Russian Easter Bread
Reprinted with permission from Beyond the North Wind: Russia in Recipes and Lore by Darra Goldstein, copyright © 2020. Photography credit: Stefan Wettainen © 2020. Published by Ten Speed Press, an imprint of Penguin Random House.
The tall domed loaf known as kulich is always paired with the pyramidal Easter cheesecake called paskha. And like paskha, kulich is baked but once a year. Superstition holds that the success of this sweet bread is mood dependent, so don’t try making it if you’re feeling impatient or testy. The reason isn’t merely superstition: Kulich needs to be treated gently when it’s removed from the oven. Old-fashioned cooks actually turn the loaf out onto a down pillow and carefully roll it from side to side until it’s completely cool so that the loaf doesn’t lose its shape. Once cool, the loaf can be placed upright without worry. Kulich is always decorated in celebration of the holiday, glazed with white icing and topped with dragées or flowers.
Pious Russians bring their kulichi to church to be blessed at the Easter Eve service. Only then is the loaf placed on the Easter table.
Makes 1 large loaf
1 package active dry yeast (2 1⁄4 teaspoons)
1⁄4 cup lukewarm water
1⁄2 cup lukewarm whole milk
3⁄4 cup granulated sugar
5 3⁄4 cups flour
12 tablespoons melted unsalted butter, cooled to lukewarm, plus more for greasing
4 whole eggs, at room temperature
4 egg yolks, at room temperature
3⁄4 teaspoon ground cardamom
3⁄4 teaspoon salt
1 vanilla bean
1⁄3 cup currants
1⁄4 cup candied orange peel
1⁄4 cup blanched sliced almonds
1 1⁄2 cups confectioners’ sugar
1⁄4 teaspoon almond extract
2 to 3 tablespoons hot water
In the bowl of a stand mixer, dissolve the yeast in the warm water. Stir in the milk, 1⁄4 cup of the granulated sugar, and 1 cup of the flour. Cover and let the sponge rise in a warm place for 1 hour, until puffy. Transfer the bowl to the mixer stand.
Using the dough hook on the lowest speed, mix in the butter, the remaining 1⁄2 cup granulated sugar, the whole eggs and egg yolks, the cardamom, and the salt. Slit the vanilla bean and scrape the seeds into the batter. Add the remaining 4 3⁄4 cups flour to make a soft, rather sticky dough.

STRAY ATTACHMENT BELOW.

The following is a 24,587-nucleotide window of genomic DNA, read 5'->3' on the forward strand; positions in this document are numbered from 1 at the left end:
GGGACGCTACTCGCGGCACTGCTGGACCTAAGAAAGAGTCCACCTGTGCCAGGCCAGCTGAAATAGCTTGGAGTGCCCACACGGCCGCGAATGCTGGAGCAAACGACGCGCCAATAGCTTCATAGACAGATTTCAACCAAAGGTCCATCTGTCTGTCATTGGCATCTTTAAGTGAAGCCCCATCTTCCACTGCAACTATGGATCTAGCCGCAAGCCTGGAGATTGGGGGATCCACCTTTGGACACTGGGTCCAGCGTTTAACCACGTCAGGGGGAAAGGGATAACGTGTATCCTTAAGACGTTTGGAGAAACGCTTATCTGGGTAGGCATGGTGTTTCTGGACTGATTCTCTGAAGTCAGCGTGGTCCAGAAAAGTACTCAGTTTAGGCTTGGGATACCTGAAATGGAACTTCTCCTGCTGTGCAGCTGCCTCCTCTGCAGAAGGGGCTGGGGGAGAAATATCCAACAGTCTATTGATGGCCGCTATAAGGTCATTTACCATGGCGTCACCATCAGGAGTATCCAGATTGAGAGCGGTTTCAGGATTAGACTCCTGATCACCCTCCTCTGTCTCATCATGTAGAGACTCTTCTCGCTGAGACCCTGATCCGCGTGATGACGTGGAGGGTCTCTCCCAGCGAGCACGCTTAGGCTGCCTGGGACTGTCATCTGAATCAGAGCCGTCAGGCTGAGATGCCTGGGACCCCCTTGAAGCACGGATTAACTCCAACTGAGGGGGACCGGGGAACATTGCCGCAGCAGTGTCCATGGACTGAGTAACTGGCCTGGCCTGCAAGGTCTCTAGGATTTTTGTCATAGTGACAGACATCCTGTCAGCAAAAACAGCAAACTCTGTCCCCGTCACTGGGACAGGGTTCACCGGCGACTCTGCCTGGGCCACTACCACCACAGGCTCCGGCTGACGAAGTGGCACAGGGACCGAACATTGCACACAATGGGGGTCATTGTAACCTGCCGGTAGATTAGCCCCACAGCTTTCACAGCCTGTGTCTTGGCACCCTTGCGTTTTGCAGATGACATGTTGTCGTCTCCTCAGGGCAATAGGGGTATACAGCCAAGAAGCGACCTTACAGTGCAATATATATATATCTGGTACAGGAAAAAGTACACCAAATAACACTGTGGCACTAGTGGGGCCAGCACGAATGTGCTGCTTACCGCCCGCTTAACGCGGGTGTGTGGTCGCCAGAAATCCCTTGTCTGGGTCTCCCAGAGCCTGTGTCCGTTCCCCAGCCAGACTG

Knead with the dough hook on low speed for 10 minutes, until the dough is very smooth and pliant. Remove the bowl from the mixer and with a wooden spoon gently stir in the currants, candied orange peel, and almonds until evenly distributed. Place the dough in a greased bowl, cover, and let rise until doubled in bulk, 1 1⁄2 hours.
Butter a tall 2 1⁄2-quart pudding mold. Line the bottom and sides with parchment paper, turning the edges of the paper out over the top of the mold and crimping them to make sure the paper stays in place. Butter the paper.
Preheat the oven to 375°F. Flour your hands well, then punch down the dough and knead it lightly a few times. Drop it into the prepared mold. The dough should come no farther than two-thirds of the way up the sides of the mold. Let the dough rise until it comes just to the top of the mold, no more, about 15 minutes.
Bake for 10 minutes, then turn the heat to 350°F and continue baking for 35 to 40 minutes, until nicely browned on top and a cake tester comes out dry.
When the kulich is done, set it on a rack to cool in the mold for 10 minutes. Carefully turn it out onto a wooden board, on its side, parchment paper removed, to cool completely.
While the kulich is cooling, prepare the icing. Sift the confectioners’ sugar to remove any lumps, then stir in the almond extract and enough of the hot water to make a pourable icing that isn’t too thin.
Once the kulich has cooled, turn it upright and glaze with the icing, letting the icing drip down the sides. Decorate the iced kulich with flowers or sprinkles. To serve, cut off the top—the mushroom crown—and set it aside. Then slice the loaf horizontally, replacing the crown to keep the bread moist and its symmetry intact.
If you can’t find a tall 2 1⁄2-quart mold, you can bake the kulich in one or two smaller molds. Just be sure not to fill any mold more than two-thirds full, because the crown really mushrooms. Alternatively, you can shape any remaining dough into a round and bake it as you would a loaf of bread. Depending on the size of the pans you use, smaller loaves may not take as long to bake, so check them periodically.
It may be blasphemous, but I like to serve kulich as a dramatic sweet bread for breakfast or brunch. Instead of icing it, I simply glaze the unbaked loaf with 1 egg yolk stirred with 1⁄2 teaspoon water to give the top a lovely sheen.
For saffron-flavored kulich, dissolve 1⁄2 teaspoon crumbled saffron threads in 1 tablespoon warm whole milk and leave to infuse for 10 minutes, then add to the dough in place of the cardamom.